Archive | June 17, 2013

When the Canadian Government Used “Gay Detectors” to Try to Get Rid of Homosexual Government Employees

via Today I found Out youre_cherry_sweet

We are all familiar with the colloquialism “gaydar” which refers to a person’s intuitive, and often wildly inaccurate, ability to assess the sexual orientation of another person. In the 1960s, the Royal Canadian Mounted Police (RCMP) attempted to use a slightly more scientific, though equally flawed, approach- a machine to detect if a person was gay or not.  This was in an attempt to eliminate homosexuals from the Canadian military, police and civil service. The specific machine, dubbed the “Fruit Machine”, was invented by Dr. Robert Wake, a Carelton University Psychology professor.

Taking the lead from the United States’ McCarthyism, the Canadian government considered all homosexual public servants to be a threat to national security for various absurd reasons. In order to deal with the “security threats” posed by gay people, a special team in the RCMP was formed. Section A-3′s sole mission was to identify and dismiss from service every homosexual working for the Canadian government.

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Supreme Court Rules Against Patenting Of Human Genes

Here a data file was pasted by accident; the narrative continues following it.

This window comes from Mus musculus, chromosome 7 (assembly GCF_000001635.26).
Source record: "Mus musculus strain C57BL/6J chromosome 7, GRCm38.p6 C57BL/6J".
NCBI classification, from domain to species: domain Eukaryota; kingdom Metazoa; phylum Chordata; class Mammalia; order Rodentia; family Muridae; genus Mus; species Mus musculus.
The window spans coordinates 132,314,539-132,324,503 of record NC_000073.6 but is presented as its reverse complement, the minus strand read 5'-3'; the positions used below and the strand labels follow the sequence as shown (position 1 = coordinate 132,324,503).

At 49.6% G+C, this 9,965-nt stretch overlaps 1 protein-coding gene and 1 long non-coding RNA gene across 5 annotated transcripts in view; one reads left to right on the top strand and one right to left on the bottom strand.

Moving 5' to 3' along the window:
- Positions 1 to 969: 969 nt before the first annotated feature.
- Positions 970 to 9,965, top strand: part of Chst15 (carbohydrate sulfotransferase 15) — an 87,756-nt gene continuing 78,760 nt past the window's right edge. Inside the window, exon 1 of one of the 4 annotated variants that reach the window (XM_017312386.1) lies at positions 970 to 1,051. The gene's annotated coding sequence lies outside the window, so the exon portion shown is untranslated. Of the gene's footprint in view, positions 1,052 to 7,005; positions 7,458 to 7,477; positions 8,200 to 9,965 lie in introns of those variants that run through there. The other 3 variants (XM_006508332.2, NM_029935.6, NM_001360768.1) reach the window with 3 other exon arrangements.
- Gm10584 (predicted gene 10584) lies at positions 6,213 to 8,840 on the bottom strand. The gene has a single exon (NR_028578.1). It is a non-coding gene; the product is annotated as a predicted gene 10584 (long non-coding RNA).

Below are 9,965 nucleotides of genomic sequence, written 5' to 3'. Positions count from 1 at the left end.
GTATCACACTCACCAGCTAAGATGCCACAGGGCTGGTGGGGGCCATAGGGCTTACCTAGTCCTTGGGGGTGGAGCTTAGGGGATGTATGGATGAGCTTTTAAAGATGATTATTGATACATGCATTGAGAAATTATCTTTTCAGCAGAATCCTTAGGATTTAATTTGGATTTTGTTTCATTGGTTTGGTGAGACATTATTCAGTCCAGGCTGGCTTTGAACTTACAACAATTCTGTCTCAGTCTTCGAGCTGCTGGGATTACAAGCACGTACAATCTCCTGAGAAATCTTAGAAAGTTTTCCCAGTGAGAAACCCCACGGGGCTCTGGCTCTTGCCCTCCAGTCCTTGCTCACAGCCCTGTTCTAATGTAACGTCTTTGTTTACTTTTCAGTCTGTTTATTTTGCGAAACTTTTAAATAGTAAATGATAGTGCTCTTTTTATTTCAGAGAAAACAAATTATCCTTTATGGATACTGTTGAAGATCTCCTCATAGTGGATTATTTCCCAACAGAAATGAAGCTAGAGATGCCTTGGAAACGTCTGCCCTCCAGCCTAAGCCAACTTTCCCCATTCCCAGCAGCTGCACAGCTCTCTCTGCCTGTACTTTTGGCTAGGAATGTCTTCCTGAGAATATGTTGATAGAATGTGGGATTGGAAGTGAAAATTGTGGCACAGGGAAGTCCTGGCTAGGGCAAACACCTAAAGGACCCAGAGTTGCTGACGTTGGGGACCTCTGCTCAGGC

Patenting Of Human GenesGreat to know that I’m not infringing on anyone’s copyrights with my existence. The Los Angeles Times reports:

In a unanimous ruling Thursday, the Supreme Court ruled that human genes are a product of nature and cannot be patented and held for profit, a decision that medical experts said will lead to more genetic testing for cancers and other diseases and to lower costs for patients.

The decision invalidates a Utah company’s patents on two genes that are linked to breast and ovarian cancer, and is likely to lead to several thousand other gene patents being tossed as well.

The court’s decision also came as a relief to the biotech industry. While the justices agreed “naturally occurring DNA” cannot be patented, they also said DNA “synthetically created” in a lab can be patented. Industry lawyers had worried the court could issue a sweeping decision that would wipe out patents for genetically engineered drugs or farm products.

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